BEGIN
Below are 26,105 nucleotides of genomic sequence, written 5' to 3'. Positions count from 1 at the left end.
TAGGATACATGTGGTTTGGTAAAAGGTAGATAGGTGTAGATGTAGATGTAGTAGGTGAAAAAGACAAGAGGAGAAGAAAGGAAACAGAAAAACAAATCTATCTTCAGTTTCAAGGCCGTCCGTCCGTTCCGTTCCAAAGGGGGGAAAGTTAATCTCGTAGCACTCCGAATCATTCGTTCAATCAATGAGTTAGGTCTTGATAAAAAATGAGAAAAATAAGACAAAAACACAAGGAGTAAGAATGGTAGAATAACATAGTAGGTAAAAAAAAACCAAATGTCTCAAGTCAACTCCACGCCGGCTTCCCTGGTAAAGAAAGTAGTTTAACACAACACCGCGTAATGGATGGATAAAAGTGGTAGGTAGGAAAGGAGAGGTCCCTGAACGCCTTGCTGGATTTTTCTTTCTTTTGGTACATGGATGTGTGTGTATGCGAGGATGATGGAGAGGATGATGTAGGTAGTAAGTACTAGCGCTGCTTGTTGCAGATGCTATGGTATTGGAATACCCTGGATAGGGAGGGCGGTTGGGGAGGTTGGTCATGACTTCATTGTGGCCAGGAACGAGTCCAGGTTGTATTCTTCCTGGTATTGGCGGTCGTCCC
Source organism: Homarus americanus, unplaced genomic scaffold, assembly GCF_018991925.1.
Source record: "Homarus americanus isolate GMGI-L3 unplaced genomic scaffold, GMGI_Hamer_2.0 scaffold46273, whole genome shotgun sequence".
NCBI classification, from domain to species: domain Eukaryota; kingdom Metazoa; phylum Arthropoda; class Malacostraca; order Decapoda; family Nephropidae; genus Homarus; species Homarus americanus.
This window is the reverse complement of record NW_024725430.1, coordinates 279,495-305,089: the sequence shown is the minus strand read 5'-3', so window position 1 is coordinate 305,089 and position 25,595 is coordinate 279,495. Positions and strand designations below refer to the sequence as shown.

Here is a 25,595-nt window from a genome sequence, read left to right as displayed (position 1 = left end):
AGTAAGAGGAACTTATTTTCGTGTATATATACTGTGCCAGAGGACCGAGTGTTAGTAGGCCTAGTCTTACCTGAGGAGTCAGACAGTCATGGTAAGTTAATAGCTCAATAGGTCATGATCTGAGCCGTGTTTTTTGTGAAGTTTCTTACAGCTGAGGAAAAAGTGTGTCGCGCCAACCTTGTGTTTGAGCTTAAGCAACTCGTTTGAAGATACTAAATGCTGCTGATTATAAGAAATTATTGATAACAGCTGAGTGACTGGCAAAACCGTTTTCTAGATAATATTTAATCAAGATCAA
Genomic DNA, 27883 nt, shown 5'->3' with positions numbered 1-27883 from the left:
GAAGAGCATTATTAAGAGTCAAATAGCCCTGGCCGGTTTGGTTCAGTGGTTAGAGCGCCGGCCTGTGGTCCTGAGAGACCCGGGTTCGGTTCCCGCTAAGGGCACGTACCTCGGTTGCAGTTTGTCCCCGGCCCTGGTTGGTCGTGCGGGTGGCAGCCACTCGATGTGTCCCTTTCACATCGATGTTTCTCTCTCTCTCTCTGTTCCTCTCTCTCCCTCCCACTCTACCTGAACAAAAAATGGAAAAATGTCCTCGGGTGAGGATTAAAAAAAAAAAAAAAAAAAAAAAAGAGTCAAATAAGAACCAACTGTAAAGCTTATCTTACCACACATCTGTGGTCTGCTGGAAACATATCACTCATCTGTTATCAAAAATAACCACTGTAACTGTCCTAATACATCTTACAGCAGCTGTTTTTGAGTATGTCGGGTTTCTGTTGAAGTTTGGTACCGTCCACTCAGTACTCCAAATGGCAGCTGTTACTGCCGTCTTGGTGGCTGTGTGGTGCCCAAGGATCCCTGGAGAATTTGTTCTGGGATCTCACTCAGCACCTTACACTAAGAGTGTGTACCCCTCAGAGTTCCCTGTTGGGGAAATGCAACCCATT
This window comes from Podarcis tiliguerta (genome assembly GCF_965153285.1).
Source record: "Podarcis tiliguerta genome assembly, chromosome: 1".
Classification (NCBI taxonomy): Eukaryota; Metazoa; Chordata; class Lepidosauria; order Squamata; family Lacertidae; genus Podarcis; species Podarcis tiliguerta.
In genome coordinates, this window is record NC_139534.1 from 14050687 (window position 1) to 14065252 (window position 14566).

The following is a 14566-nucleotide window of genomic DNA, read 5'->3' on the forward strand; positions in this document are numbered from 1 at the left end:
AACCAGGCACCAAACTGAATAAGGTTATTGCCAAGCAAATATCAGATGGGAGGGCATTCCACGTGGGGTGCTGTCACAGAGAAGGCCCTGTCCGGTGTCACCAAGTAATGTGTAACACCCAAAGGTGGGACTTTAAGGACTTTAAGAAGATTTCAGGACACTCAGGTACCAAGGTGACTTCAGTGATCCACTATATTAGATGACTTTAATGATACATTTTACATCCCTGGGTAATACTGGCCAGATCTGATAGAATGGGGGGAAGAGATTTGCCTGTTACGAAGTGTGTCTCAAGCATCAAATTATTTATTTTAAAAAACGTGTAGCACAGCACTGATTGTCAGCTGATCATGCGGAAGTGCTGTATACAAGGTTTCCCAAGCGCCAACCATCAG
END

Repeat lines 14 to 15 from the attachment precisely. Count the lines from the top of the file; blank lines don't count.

In genome coordinates, this window is record NC_139534.1 from 14050687 (window position 1) to 14065252 (window position 14566).

The following is a 14566-nucleotide window of genomic DNA, read 5'->3' on the forward strand; positions in this document are numbered from 1 at the left end: